The primary recorded artifact of the band is an involving, pulsing self-titled EP, recorded at The Research Center with help from Mike Richardson (who also helped set up the groups Beat Atlas label) and mastered at Kog. The Research Center was the Former Rotherham District Hospital; a bizarre converted rural hospital manor which also served as the studio for The Puffins unreleased album sessions, and set in a secluded farmlet in North Canterbury.

It’s a top notch recording that connects as a single entity, flowing through 5 glorious, long and eclectic textural tracks, rich with tone and character. Using vocals as just another layer in a dense mix of pulsing synths, shoe-gazer guitar, digitally manipulated sounds and robotic bass. Unfortunately the EP never really had a chance as a radio favorite, with songs like the magnum opus ‘Jupiter Spirals‘ and the My Bloody Valentine reminiscent ‘Arc Infinity‘ clocking in at ten and a half and 8 minutes a piece.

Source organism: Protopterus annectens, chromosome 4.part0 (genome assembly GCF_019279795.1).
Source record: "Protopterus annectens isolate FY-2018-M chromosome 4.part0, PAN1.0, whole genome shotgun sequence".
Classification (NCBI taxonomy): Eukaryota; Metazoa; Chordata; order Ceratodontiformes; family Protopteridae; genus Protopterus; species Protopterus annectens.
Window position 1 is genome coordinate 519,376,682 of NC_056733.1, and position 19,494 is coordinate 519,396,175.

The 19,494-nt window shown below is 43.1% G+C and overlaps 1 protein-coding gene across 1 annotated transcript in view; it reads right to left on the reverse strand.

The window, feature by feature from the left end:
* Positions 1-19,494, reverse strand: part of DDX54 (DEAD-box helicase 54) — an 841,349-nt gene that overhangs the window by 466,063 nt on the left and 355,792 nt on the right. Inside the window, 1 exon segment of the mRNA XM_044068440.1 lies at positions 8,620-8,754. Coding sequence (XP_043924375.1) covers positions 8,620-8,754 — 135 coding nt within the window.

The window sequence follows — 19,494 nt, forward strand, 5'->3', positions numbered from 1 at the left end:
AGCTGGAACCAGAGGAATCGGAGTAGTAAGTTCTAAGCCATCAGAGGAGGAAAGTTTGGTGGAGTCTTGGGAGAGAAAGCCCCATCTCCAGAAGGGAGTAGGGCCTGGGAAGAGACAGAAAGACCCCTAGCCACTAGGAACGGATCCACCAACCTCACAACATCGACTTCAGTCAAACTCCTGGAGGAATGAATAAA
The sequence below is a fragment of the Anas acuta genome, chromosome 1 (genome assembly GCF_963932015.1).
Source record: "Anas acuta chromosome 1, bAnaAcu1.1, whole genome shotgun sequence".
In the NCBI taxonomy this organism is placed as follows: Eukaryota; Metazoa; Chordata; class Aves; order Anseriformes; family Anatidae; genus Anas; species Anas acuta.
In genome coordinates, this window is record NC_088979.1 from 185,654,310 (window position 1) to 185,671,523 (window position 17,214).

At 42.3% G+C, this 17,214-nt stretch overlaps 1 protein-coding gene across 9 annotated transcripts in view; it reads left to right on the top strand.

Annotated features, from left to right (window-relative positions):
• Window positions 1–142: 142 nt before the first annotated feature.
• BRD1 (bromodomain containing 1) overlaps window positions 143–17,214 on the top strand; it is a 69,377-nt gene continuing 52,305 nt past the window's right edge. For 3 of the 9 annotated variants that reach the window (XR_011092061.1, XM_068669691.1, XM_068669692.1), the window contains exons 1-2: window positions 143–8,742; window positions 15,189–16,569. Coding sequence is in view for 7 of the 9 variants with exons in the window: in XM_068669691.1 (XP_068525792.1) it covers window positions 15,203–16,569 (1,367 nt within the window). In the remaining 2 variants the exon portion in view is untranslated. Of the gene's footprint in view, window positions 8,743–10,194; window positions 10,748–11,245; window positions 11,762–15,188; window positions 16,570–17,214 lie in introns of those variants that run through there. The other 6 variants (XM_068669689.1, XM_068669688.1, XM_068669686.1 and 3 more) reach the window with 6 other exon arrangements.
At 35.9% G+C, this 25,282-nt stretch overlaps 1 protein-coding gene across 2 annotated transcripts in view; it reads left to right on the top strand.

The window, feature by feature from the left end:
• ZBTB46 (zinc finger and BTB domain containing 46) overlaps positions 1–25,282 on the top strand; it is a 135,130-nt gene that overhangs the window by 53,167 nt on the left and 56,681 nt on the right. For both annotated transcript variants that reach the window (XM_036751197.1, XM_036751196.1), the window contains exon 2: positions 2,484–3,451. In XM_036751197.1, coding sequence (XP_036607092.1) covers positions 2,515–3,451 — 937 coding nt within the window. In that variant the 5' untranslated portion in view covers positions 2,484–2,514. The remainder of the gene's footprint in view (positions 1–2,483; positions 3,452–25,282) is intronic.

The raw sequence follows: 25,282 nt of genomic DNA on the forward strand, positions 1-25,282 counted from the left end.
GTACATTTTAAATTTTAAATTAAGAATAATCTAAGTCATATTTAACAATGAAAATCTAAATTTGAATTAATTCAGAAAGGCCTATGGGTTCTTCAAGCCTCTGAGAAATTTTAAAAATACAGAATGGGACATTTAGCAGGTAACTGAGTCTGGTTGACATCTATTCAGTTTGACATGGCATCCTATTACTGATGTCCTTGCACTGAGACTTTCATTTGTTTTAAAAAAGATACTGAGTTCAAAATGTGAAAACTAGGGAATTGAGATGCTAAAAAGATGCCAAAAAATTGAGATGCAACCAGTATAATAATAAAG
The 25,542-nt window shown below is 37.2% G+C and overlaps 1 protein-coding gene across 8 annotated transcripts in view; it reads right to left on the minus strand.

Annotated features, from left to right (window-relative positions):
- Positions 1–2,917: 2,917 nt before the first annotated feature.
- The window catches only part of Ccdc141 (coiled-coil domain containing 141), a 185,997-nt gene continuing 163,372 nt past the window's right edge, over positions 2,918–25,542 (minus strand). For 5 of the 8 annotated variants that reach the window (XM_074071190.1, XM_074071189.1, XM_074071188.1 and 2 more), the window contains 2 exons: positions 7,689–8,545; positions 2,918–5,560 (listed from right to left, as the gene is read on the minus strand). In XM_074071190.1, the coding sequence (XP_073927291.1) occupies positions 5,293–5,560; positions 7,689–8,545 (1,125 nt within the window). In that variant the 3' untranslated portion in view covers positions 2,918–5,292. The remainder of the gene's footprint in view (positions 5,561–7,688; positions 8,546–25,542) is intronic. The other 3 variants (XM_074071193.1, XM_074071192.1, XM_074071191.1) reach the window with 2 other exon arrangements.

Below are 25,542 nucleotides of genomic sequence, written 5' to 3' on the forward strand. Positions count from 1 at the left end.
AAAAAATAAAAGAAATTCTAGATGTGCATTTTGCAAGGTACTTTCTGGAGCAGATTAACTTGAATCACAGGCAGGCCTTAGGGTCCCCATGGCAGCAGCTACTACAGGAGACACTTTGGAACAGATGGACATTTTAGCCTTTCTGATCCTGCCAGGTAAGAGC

After the group eventually faded away to their own pursuits, a handful of tracks surfaced on a variety of compilations – the last of which ‘(Terabytes, Terawatts) And Terra Incognita‘ is probably the most removed recording in their output, having gone through a great deal of revisions and remixes in its life-time it’s an ebbing electronic creation; drastically different from the material the group produced just a couple years earlier. In fact, Tyrone is currently working on a couple further remixes, though whether they finally see the light of day remains to be seen (and heard).

These days Helen Greenfield and Nick Guy perform on the fringe of Christchurch music circles as part of the Southern Oscillations collective and in solo guises as Mela and Lytteltronics, Helen has also recently joined synth and guitar duo Thomas:Parkes, and Nick is one half of the Torlesse Supergroup alongside legendary guitarist Roy Montgomery. Though Tyrone has moved to London after a spell with the Sydney-based ‘Swingingingtastybag’, Marcus Winstanley has continued to be a feature of the Christchurch music community, currently performing with Mini-Snap, The Dialtones and The Undercurrents, whilst also finding time for production sound work.